Yesterday, for the first installment of this week-long set of rankings, I discussed one of my favorite types of episodes, Sideshow Bob stories. So, in the nature of balance, how about we talk about a type of episode that I’m not particularly fond of? Vacation episodes! It’s incredibly how many times the entire Simpson family have packed up and visited some foreign land or different culture, only to mock their people and beliefs. Some of them are a lot of fun. Most of them are a huge drag. More often than not we just see the Simpsons run around a bunch of landmarks, squeeze in as many celebrity cameos as possible, all while failing to tell a real story. But, there’s been enough of them that I felt it was the obvious thing to rank. Now, this is one of the categories that I had to make a bunch of judgement calls in. Because if I went by the metric of talking about every single episode that at least one of the Simpsons family left Springfield in, we’d be here all day. So, I made some ground-rules, and decides to only focus on episode where the entire family leave the town, and go somewhere else. More often than not episodes where only one family member goes somewhere it’s very different than an episode where the whole family goes. For instance, “Crepes of Wrath” isn’t really an episode about a French vacation and isn’t on this list, but “To Courier With Love” will be. Who knows if that actually makes sense, but it’s the rules I had to come up with to make this list tenable. So, without further ado, let’s talk about some vacations!
There’s so much that I dislike about this episode. Travel episodes can often grate on me, since they so easily become a slew of sight-gags and references rather than any real plot. And, when you take that model and add in a whole bunch of annoying and sanctimonious religious talk, and toss in an incredibly irritating celebrity cameo from Sacha Baron Cohen, you have the perfect storm for an episode that’s not going to work for me. I’ve been told by a commenter that Cohen’s portrayal actually is pretty spot on for tour-guides in Jerusalem, but that doesn’t really change the fact that this is a tremendously unpleasant performance. I suppose there’s also the fact that I have absolutely no interest in Jerusalem, so the majority of this episode isn’t really piquing any fascination with the locale, which means the episode then has to rely on the plot, of which there is very little. It’s just the bottom of the barrel.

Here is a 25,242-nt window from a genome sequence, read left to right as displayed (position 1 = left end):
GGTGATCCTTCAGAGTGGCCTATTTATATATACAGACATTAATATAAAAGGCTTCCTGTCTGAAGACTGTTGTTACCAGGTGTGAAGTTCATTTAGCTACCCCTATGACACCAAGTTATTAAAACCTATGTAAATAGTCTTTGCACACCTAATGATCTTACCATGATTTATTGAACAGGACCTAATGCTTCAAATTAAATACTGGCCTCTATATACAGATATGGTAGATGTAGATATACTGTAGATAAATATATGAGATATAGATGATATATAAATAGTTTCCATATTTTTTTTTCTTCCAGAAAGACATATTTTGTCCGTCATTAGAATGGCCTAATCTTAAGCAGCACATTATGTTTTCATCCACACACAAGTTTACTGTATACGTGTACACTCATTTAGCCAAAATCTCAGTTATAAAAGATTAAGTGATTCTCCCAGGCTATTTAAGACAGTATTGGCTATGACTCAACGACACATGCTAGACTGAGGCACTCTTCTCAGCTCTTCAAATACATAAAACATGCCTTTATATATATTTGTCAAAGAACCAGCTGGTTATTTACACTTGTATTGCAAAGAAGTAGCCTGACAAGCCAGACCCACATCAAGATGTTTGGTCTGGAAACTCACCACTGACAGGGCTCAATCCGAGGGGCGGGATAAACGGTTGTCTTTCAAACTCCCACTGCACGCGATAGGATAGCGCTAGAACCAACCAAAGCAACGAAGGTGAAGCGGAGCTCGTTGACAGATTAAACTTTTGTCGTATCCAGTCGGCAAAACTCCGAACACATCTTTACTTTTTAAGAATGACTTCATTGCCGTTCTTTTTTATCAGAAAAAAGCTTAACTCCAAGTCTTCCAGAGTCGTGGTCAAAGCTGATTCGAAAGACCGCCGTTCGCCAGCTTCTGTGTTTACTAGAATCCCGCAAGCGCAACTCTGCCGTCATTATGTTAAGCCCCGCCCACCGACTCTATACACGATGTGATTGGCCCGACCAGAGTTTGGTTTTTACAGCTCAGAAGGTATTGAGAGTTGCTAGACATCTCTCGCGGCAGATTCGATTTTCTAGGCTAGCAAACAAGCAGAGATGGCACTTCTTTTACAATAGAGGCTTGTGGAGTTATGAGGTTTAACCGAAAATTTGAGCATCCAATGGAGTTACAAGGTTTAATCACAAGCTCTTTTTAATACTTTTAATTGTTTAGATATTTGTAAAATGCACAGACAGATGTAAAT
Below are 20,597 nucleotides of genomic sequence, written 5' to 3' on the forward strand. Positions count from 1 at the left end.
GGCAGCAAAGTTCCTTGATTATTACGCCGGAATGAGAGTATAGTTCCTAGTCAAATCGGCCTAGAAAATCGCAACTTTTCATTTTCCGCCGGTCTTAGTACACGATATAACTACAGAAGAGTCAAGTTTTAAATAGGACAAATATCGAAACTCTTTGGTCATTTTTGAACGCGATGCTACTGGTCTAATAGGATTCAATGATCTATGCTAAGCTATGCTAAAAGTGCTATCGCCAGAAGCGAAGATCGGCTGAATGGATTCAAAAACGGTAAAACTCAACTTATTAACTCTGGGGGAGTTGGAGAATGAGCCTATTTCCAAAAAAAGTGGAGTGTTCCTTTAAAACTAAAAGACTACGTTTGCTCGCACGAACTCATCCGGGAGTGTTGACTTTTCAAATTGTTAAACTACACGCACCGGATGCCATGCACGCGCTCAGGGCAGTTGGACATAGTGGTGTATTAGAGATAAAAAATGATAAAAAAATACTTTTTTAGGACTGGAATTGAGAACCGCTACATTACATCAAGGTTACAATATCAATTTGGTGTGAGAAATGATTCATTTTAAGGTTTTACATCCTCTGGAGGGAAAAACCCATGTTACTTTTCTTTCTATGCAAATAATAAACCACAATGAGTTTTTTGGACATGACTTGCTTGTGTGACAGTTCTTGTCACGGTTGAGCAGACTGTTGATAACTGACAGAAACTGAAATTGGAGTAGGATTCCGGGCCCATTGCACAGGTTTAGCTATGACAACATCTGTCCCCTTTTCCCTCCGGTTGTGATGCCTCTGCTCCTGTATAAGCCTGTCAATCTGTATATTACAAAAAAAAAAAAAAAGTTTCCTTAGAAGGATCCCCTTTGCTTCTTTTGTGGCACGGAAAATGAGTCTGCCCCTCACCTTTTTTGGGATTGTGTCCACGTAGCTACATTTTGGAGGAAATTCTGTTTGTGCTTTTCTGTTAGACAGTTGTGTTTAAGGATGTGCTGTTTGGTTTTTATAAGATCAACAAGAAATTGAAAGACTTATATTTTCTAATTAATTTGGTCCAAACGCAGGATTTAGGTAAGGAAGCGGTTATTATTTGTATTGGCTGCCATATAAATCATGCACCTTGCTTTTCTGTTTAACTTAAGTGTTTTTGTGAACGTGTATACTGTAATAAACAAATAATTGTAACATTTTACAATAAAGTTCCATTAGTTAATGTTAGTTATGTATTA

“The Greatest Story Ever D’ohed” was written by Kevin Curran and directed by Michael Polcino, 2010.
Should this episode count? I’m really not sure. I went back and forth on this episode, but ultimately I decided that it met all the random self-imposed criteria that I’ve made. We have the family traveling to a new culture, they look at a bunch of landmarks, there’s not a whole lot of plot, and it’s incredibly weird. Yeah, the culture they go to is Rigel 7, and this is bafflingly not a Treehouse of Horror episode, but it doesn’t check off all of those boxes. And it sucks! This episode drives me insane. It’s just so crazy, it spends the first third making tired Disneyland gags which then means the whole alien thing has to be truncated, it makes it so that the Simpsons have literally been to an alien planet, and it’s just not funny or interesting. It end up feeling like this was intended to be a Treehouse of Horror segment that got wildly out of control, and it just lands with a dull thud. But, at least it’s not constantly griping to me about Jesus. So it’s not the worst one.
Oh, hey! I was just talking about this episode. It’s not great! So, when I was building this list I had to make some decisions about what type of episodes would be included, and which wouldn’t. I decided that since “Crepes of Wrath” was about only Bart going somewhere, and not even exploring France, that it wouldn’t count. But, this episode, where the entire family have to go to France in order to appease Marge’s fury, does count. Because we get to see the family run around Paris, make fun of the locals, and look at a bunch of landmarks. And, there’s really not much more to it. The episode has some funny gags, and it gives us some token sweetness from Homer and Lisa, but it’s just an incredibly paint-by-numbers episode. The vacation episodes are running out of steam at this point, but it wasn’t notably bad, so that’s something?